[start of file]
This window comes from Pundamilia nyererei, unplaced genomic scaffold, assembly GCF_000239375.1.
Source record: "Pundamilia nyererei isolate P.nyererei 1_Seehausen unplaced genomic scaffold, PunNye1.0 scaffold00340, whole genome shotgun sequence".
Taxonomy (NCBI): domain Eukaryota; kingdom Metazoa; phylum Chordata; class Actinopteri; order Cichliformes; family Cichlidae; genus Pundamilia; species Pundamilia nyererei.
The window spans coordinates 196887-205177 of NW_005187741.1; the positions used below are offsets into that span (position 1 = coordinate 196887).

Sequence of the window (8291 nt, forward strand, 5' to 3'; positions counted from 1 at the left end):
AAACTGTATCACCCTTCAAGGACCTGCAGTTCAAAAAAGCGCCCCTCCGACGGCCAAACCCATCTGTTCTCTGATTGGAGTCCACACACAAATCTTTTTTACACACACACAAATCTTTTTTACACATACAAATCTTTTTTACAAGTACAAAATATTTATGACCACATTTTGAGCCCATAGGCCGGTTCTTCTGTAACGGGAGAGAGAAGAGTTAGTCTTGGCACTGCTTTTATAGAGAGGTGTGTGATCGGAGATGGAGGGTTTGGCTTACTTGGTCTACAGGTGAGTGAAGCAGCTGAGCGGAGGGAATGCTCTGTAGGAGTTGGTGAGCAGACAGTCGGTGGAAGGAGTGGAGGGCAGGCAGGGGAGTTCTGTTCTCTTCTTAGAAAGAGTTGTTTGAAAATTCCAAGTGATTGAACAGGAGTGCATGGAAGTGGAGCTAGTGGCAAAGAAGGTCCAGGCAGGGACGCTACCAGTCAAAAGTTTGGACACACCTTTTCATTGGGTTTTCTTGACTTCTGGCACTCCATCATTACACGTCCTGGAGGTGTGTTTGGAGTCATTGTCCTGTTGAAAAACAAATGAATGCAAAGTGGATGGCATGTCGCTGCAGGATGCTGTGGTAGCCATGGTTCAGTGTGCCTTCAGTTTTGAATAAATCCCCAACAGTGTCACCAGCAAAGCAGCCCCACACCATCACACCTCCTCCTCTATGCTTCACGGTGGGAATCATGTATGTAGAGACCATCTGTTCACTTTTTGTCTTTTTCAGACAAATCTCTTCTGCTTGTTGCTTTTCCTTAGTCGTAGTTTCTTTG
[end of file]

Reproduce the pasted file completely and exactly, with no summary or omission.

This window comes from Pundamilia nyererei, unplaced genomic scaffold, assembly GCF_000239375.1.
Source record: "Pundamilia nyererei isolate P.nyererei 1_Seehausen unplaced genomic scaffold, PunNye1.0 scaffold00340, whole genome shotgun sequence".
Taxonomy (NCBI): domain Eukaryota; kingdom Metazoa; phylum Chordata; class Actinopteri; order Cichliformes; family Cichlidae; genus Pundamilia; species Pundamilia nyererei.
The window spans coordinates 196887-205177 of NW_005187741.1; the positions used below are offsets into that span (position 1 = coordinate 196887).

Sequence of the window (8291 nt, forward strand, 5' to 3'; positions counted from 1 at the left end):
AAACTGTATCACCCTTCAAGGACCTGCAGTTCAAAAAAGCGCCCCTCCGACGGCCAAACCCATCTGTTCTCTGATTGGAGTCCACACACAAATCTTTTTTACACACACACAAATCTTTTTTACACATACAAATCTTTTTTACAAGTACAAAATATTTATGACCACATTTTGAGCCCATAGGCCGGTTCTTCTGTAACGGGAGAGAGAAGAGTTAGTCTTGGCACTGCTTTTATAGAGAGGTGTGTGATCGGAGATGGAGGGTTTGGCTTACTTGGTCTACAGGTGAGTGAAGCAGCTGAGCGGAGGGAATGCTCTGTAGGAGTTGGTGAGCAGACAGTCGGTGGAAGGAGTGGAGGGCAGGCAGGGGAGTTCTGTTCTCTTCTTAGAAAGAGTTGTTTGAAAATTCCAAGTGATTGAACAGGAGTGCATGGAAGTGGAGCTAGTGGCAAAGAAGGTCCAGGCAGGGACGCTACCAGTCAAAAGTTTGGACACACCTTTTCATTGGGTTTTCTTGACTTCTGGCACTCCATCATTACACGTCCTGGAGGTGTGTTTGGAGTCATTGTCCTGTTGAAAAACAAATGAATGCAAAGTGGATGGCATGTCGCTGCAGGATGCTGTGGTAGCCATGGTTCAGTGTGCCTTCAGTTTTGAATAAATCCCCAACAGTGTCACCAGCAAAGCAGCCCCACACCATCACACCTCCTCCTCTATGCTTCACGGTGGGAATCATGTATGTAGAGACCATCTGTTCACTTTTTGTCTTTTTCAGACAAATCTCTTCTGCTTGTTGCTTTTCCTTAGTCGTAGTTTCTTTG